The Navy’s Navigation Plan (NAVPLAN) 2022 includes six force design imperatives where autonomous, unmanned systems play an increasing role alongside traditional ships, submarines and aircraft. Commonly called the “hybrid force,” this concept extends and connects geographically distributed naval platforms for greater effect while imposing complicated scenarios and dilemmas on our adversaries.
The Naval Postgraduate School’s (NPS) latest Warfare Innovation Continuum (WIC) Workshop, which took place in September, brought together more than 138 participants with NPS students and faculty to examine the future of hybrid force technologies and operations with fleet officers, naval labs, industry partners, and international participants from Australia, Japan, Brazil, the Netherlands and Mexico.
This year’s design challenge enabled WIC Workshop participants to innovate new ways to address concept outcomes in contested littoral warfare, integrated and joint fires, integrated deterrence, contested logistics, and cloud computing at the tactical edge. Additionally, two teams in secure spaces, facing challenges involving undersea and mine warfare, engaged with senior leaders from the Undersea Warfighting Development Center (UWDC), Naval Information Warfare Systems Command (NAVWAR) and Naval Surface and Mine Warfighting Development Center (SMWDC) to inform their efforts.
“One thing that I think is a huge benefit is not only the experience, but the networking opportunity,” said Naval Information Warfare Center (NIWC) Atlantic scientist Georgianna (George) Campbell. “The fact that I have met so many people, even when I was a participant, and the relationships and people I met as a participant in 2019, I currently have now in 2022. These are very important relationships that have directly impacted not only the projects that I work on, but also opportunities for me to work on.”
Attendees at the workshop envisioned how the WIC Workshop structure and process can be applied to their own issues. Steve Tomlinson, director of intelligence strategy and policy for Australia’s Department of Defence, saw potential in applying the approach to a future Five Eyes problem-solving engagement … Five Eyes is an intelligence alliance between the United States, Australia, Canada, New Zealand and the United Kingdom.
“I think it’s giving people the time and space to do that divergent thinking about starting with a problem and just exploring that problem space in depth rather than just jumping straight to solution,” said Tomlinson. “That’s been a real eye-opener, just the power of that and seeing people work through the process.”
Over the four-day evolution, participants were divided into seven teams comprised of military officers, early-career engineers and researchers. Through an iterative process, WIC Workshop teams brainstormed solutions to an overarching question, “How might the convergence of emerging technologies offer new operational concepts and force designs to create a more effective and resilient naval, joint and coalition force across the spectrum of conflict and in all domains?”
“Our engineers don’t always have military experience … Here they get some,” said Lockheed Martin Senior Strategy Analyst Glen Sears. “To sit down and work through problems with recent operational officers and learn new things … Some of those impressions even lead to networks that they can use for years to come.”
The WIC Workshop, spearheaded by the Naval Warfare Studies Institute (NWSI), is executed during NPS Thesis and Research Week, giving students and faculty at NPS time to address complex fleet issues, “from technical to ethical, concept generation to experimentation,” according to the lead organizers.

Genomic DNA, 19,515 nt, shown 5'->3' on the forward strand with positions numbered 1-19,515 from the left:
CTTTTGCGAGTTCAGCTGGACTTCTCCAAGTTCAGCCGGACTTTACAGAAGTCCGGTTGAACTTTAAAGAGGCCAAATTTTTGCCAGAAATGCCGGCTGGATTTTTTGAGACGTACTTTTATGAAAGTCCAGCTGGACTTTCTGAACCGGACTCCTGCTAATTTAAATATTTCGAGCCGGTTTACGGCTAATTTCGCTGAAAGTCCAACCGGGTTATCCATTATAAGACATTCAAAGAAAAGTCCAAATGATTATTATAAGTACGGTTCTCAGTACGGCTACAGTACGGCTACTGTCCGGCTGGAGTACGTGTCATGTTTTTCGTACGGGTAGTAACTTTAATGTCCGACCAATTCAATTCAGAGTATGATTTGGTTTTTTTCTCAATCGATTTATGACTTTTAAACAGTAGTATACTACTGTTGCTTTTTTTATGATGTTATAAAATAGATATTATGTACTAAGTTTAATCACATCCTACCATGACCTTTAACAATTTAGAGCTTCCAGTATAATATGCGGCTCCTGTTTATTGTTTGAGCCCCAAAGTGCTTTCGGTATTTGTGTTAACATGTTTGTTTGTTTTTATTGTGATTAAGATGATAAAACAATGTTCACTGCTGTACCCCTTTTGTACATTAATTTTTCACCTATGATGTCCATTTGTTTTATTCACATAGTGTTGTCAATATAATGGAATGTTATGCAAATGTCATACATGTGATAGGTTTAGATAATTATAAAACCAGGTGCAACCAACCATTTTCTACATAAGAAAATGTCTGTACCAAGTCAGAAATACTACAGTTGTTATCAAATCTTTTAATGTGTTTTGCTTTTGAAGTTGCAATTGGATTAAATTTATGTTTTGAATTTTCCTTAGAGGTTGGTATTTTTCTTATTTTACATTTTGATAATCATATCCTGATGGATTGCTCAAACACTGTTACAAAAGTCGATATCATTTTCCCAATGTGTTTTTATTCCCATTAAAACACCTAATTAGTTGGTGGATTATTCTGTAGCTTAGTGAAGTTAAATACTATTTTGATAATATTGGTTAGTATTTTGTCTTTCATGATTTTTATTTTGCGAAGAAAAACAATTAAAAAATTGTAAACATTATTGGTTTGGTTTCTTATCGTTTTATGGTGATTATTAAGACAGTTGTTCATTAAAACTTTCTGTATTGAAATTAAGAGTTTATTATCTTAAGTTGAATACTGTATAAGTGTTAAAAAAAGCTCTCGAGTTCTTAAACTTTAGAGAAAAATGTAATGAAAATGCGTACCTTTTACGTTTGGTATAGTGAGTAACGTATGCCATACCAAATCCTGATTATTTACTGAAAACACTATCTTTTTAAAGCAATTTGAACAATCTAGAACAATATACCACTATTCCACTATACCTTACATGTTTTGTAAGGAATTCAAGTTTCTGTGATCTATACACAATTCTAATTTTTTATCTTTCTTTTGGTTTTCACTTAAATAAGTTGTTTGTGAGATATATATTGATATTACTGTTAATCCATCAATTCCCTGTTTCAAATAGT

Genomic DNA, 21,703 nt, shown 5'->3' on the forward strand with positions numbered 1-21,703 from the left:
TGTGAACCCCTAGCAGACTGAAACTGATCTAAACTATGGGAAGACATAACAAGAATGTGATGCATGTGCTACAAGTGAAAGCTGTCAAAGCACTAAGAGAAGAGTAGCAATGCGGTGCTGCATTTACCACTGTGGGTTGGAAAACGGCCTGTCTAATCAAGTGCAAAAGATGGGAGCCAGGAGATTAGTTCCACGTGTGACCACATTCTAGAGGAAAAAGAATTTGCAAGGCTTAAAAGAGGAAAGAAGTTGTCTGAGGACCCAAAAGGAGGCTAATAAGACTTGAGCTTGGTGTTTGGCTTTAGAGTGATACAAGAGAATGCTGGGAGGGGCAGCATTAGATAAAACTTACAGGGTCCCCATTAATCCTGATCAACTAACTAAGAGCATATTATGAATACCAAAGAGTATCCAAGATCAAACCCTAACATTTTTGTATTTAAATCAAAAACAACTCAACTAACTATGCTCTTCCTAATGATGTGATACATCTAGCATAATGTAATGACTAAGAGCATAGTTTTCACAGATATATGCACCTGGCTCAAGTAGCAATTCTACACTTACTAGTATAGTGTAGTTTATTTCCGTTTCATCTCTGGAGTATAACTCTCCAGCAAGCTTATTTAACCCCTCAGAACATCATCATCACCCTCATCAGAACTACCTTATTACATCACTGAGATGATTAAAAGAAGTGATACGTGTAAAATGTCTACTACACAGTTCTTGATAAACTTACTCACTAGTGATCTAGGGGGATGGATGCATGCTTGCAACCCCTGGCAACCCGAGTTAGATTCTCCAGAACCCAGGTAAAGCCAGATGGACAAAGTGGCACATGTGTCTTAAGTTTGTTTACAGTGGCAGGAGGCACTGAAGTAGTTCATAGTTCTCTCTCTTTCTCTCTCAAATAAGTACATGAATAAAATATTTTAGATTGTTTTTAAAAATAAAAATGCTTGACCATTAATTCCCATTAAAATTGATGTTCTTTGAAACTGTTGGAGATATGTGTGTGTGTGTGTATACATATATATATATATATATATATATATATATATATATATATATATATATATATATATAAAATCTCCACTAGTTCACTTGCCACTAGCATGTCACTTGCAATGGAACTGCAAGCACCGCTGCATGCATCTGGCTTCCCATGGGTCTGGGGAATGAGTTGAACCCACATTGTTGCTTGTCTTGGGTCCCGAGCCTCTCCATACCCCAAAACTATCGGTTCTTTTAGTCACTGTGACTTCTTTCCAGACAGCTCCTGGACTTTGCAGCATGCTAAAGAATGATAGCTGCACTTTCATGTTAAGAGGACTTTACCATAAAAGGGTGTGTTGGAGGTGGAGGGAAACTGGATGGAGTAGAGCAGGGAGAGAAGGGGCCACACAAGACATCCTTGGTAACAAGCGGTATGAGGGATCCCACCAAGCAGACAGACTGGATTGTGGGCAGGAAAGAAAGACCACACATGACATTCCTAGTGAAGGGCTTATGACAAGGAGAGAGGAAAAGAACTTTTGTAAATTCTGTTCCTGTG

“The annual WIC Workshop introduces a problem space of concern to naval leadership using a completely fictional scenario created by NPS Operations Research Professor of the Practice Jeff Kline based on open-source global news sources,” said research assistant Lyla Englehorn, NWSI concepts branch lead and WIC action officer.
“Not only does this workshop approach a complex military problem space from a human perspective, which has not been a traditional DOD approach, but the workshop model purposefully structures teams with a vast array of perspectives to view the same problem space through the maximum number of lenses available, which leads teams into a robust solution space to generate truly unique concepts,” she added.
Kline pointed out that the intent for these career-long networks is for them to be a catalyst for future Department of Defense problem-solving. WIC is a perfect example of how NPS impacts the development of naval leaders, as well as a demonstration of the interest and value in lifelong learning which has been advocated by Secretary of the Navy Carlos Del Toro, an NPS alumnus.
“The WIC Workshop informs and focuses capstone courses, projects, and interdisciplinary research in the year-long NPS follow-on efforts to shape the future hybrid force,” said Kline.
“Based on the growing interest in the annual WIC Workshop, I expect that it will continue to be a prominent activity on the NPS calendar in the week between finals and graduation each September for many years to come, allowing NPS students the freedom to fully immerse themselves in the guided exploration of key challenges facing the U.S. DOD and impacting global security,” said Englehorn. “I also hope that this annual workshop will help NPS institutionalize this sort of human-centered design approach to rapid concept generation across campus and throughout curricula.”
The remaining effort this year builds on the 2021 WIC and will go deeper into emerging technology applications, focusing on opportunities to inform hybrid force design options as called for by NAVPLAN 2022.